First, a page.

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By-elections in April

By Messenger Staff
Friday, March 8
By-elections in three majoritarian districts are scheduled for April 27th. Those three seats became vacant after members of the ruling Georgian Dream coalition Thea Tsulukiani, Kakha Kaladze and Archil Kbilashvili received high-ranked positions in the government.

These by-elections are very important both for Georgian Dream and the opposition United National Movement (UNM). These elections will show the real balance of power in Georgia. Besides the two main parties around 14 other parties such as the Christian-Democratic Movement, the National Democratic Party and the Labour Party will have candidates running. For third parties it is an opportunity to gain at least one seat in Parliament.

The three majoritarian districts are in Samtredia and Bagdati (in the Imereti region) and Nadzaladevi (in Tbilisi). According to the Central Election Commission (CEC) the Nadzaladevi district has 132, 021 registered voters, Bagdati has 23,380 and Samtredia has 48,161.

Besides those candidates nominated by political parties there are a further five individuals running independently. However, none of the third party or independent candidates have a realistic chance of entering Parliament. The major battle will be between Georgian Dream and the UNM's candidates.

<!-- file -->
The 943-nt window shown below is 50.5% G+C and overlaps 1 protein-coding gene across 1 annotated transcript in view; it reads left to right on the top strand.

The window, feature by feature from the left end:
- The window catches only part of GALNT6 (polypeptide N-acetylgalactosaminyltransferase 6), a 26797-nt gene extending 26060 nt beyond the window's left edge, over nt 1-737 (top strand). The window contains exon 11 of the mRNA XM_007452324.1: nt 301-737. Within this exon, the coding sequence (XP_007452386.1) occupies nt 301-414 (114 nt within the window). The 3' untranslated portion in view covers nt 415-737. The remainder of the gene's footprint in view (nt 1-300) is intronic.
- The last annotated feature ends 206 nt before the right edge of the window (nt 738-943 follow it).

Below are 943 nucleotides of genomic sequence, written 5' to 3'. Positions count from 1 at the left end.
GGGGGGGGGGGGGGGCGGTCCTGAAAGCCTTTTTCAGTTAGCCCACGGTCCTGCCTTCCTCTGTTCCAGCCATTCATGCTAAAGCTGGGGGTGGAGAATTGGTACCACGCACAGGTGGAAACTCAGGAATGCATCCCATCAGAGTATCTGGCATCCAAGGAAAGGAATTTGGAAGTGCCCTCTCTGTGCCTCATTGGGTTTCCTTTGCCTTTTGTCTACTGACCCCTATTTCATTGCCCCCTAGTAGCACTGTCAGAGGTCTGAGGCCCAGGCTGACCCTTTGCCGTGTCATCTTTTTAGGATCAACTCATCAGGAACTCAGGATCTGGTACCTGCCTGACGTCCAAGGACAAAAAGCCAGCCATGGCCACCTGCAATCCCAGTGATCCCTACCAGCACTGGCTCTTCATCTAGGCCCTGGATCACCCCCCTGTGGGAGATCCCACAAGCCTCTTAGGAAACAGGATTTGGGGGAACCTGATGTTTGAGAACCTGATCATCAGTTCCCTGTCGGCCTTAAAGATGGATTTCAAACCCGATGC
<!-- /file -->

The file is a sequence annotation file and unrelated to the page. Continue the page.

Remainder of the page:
Kakha Kakhishvili from the NGO Election and Political Science Centre has made an interesting proposal. He has asked Georgian Dream not to participate in the upcoming by-elections so as to give a chance for third party candidates to gain a seat in Parliament.

If third party candidates were elected it would create another faction in Parliament which might eventually join Georgian Dream and create more problems for the UNM.

Most political analysts think that it is unlikely that the Georgian Dream will follow this suggestion. It is very important for the coalition to gain a constitutional majority and thus every single parliamentary seat counts. Moreover, it needs another victory to prove it has strong popular support.

As for the UNM, victory in at least one of these districts will be of upmost importance in preserving party morale and unity, as well as proving their continued relevance.

So the stakes are very high and both major parties will mobilize their entire strength to achieve victory. One more challenge remains-to conduct elections that are transparent and fair. That seems likely to happen.